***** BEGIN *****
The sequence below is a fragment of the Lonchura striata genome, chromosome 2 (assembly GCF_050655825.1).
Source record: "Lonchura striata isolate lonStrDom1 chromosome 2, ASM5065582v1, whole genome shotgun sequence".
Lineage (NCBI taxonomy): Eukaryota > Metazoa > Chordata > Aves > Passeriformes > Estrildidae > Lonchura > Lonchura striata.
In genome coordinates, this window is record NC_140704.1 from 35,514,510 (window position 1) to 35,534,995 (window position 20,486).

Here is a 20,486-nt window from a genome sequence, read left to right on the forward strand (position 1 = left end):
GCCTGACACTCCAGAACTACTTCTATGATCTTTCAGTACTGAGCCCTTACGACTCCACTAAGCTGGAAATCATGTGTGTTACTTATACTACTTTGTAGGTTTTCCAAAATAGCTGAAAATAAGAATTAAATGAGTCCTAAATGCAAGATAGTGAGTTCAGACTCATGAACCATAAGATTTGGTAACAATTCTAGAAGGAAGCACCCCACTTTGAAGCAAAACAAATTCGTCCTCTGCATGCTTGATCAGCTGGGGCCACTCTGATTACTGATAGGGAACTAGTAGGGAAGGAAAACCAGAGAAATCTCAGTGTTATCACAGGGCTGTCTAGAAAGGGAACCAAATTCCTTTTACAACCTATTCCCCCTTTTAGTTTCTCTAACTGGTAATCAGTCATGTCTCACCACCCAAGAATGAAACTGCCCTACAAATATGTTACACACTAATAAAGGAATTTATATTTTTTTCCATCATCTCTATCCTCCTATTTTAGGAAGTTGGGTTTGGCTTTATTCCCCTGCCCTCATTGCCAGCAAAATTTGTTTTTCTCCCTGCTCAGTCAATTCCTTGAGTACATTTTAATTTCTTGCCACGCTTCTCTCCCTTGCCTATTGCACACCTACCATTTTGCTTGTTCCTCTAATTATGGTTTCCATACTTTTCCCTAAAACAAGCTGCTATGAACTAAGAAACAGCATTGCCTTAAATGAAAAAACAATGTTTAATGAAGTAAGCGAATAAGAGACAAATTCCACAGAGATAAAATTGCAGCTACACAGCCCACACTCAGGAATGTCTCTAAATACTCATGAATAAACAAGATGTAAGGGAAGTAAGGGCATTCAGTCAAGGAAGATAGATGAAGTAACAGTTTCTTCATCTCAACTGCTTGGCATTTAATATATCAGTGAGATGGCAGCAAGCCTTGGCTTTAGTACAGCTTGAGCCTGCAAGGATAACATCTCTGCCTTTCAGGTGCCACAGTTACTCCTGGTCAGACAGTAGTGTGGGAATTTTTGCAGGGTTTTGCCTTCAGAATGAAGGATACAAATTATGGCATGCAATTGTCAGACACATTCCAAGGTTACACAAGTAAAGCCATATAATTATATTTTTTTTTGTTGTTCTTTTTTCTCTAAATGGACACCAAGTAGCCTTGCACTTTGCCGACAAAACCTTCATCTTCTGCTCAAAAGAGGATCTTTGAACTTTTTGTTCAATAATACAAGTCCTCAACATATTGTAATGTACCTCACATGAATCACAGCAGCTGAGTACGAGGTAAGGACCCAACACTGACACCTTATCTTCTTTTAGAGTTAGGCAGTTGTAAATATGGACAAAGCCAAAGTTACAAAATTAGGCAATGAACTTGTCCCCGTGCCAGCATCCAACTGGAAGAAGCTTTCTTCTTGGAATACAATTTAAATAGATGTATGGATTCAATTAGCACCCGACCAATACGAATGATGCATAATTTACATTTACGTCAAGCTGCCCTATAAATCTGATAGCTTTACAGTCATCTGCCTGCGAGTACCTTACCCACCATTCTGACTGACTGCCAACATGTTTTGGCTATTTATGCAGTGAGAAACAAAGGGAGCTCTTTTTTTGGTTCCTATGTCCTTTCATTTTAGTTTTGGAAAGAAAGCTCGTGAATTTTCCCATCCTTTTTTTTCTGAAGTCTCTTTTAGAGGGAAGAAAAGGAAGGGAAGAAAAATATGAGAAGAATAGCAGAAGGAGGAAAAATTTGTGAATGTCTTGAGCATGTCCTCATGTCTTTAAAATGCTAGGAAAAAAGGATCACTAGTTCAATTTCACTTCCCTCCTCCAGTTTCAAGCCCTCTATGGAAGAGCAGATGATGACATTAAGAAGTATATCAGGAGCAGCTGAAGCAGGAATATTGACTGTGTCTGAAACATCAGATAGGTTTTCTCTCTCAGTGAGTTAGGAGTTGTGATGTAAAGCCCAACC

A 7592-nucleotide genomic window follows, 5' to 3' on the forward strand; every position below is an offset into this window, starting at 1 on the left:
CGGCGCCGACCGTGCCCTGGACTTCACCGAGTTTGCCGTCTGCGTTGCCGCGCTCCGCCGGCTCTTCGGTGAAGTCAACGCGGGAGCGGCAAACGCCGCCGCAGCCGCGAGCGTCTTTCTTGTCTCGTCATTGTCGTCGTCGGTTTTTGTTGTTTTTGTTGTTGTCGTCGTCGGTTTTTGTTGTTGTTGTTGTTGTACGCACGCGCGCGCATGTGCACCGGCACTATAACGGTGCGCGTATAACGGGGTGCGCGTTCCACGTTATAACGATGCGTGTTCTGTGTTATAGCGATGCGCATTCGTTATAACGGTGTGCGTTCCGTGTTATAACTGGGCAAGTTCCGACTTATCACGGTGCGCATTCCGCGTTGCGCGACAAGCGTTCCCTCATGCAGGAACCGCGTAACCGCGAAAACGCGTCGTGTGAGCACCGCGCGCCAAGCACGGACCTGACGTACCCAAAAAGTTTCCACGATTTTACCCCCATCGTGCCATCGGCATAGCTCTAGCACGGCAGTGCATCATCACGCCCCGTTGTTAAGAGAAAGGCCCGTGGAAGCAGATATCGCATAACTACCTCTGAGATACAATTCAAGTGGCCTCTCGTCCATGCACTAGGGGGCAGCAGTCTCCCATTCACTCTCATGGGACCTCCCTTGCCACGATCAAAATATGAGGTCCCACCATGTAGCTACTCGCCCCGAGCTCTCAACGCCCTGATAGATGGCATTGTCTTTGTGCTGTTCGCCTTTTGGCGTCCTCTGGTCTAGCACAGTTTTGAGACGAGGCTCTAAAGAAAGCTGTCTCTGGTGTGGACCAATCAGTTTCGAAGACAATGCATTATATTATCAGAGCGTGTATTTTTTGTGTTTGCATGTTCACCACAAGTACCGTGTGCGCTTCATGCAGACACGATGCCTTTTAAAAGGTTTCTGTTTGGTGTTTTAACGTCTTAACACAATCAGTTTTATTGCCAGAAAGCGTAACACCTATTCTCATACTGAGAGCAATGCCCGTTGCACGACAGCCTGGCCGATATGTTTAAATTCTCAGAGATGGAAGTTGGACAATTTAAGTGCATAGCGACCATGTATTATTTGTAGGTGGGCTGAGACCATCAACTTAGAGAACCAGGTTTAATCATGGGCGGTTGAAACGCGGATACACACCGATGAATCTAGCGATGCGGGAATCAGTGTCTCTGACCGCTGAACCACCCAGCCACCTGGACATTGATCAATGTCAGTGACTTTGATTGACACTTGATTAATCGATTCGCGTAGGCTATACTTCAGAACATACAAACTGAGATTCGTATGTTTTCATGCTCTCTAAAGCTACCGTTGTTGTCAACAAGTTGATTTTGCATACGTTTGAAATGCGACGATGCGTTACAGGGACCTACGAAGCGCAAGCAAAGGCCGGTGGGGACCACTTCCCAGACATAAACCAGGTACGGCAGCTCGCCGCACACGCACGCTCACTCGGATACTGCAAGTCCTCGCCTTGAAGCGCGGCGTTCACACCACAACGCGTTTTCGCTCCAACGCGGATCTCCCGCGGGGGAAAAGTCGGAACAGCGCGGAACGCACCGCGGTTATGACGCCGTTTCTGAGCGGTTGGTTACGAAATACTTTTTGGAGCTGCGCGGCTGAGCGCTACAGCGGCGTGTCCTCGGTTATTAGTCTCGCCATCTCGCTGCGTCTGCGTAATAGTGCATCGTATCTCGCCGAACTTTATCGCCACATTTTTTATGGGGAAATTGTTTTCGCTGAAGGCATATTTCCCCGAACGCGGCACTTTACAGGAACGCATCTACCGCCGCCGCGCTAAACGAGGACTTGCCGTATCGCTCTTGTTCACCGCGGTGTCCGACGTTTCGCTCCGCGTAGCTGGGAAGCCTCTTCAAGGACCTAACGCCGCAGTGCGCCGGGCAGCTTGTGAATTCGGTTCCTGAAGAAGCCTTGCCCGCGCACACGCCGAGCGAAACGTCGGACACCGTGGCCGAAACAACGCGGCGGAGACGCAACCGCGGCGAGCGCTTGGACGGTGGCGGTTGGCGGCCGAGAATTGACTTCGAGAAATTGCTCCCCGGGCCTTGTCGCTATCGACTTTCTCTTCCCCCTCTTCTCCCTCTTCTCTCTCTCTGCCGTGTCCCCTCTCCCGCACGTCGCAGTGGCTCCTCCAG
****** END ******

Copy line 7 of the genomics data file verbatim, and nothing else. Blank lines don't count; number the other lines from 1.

A 7592-nucleotide genomic window follows, 5' to 3' on the forward strand; every position below is an offset into this window, starting at 1 on the left: